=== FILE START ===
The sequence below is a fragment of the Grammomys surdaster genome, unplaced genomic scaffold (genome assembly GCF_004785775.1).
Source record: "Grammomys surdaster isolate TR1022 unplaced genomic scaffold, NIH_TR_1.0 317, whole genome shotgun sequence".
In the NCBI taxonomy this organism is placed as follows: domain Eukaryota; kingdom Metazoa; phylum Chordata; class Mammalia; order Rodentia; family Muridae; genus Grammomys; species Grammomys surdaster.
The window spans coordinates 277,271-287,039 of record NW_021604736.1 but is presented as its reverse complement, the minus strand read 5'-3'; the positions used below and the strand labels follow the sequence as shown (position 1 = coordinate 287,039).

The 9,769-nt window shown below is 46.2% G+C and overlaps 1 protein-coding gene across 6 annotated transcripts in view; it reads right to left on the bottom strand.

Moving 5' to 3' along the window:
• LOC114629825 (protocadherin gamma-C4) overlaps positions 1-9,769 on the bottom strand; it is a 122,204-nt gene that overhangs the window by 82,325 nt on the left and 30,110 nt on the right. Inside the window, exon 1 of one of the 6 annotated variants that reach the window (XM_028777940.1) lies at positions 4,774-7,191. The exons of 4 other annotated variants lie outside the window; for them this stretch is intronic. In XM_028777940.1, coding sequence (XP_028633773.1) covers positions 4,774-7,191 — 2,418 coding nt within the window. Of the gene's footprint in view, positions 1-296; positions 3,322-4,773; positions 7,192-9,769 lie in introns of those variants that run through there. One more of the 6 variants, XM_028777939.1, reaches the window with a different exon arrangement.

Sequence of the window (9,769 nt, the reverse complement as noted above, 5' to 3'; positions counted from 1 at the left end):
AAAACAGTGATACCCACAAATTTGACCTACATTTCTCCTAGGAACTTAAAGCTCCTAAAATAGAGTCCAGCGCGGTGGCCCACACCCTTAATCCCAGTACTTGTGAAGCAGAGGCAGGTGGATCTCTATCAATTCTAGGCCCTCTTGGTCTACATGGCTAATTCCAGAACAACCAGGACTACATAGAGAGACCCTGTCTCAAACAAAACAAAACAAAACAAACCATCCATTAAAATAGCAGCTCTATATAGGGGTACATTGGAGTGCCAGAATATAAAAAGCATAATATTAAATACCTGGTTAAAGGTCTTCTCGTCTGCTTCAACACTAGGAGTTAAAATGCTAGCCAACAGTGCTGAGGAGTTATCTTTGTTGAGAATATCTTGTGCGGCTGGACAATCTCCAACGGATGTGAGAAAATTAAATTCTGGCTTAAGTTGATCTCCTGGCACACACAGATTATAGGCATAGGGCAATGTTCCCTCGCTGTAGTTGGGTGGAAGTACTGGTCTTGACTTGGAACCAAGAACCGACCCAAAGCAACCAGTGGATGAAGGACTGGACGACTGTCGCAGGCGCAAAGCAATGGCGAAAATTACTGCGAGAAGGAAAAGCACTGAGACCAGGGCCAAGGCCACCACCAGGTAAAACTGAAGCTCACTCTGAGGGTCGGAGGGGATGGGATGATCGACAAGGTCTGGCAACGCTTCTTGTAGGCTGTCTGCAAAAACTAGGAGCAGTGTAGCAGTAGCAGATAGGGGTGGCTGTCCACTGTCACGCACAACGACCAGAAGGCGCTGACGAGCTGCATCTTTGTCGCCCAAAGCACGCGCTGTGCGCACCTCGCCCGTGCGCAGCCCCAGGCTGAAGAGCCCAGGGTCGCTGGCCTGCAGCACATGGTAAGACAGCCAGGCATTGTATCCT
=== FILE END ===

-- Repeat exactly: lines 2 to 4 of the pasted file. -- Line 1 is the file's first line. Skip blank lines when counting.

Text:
Source record: "Grammomys surdaster isolate TR1022 unplaced genomic scaffold, NIH_TR_1.0 317, whole genome shotgun sequence".
In the NCBI taxonomy this organism is placed as follows: domain Eukaryota; kingdom Metazoa; phylum Chordata; class Mammalia; order Rodentia; family Muridae; genus Grammomys; species Grammomys surdaster.
The window spans coordinates 277,271-287,039 of record NW_021604736.1 but is presented as its reverse complement, the minus strand read 5'-3'; the positions used below and the strand labels follow the sequence as shown (position 1 = coordinate 287,039).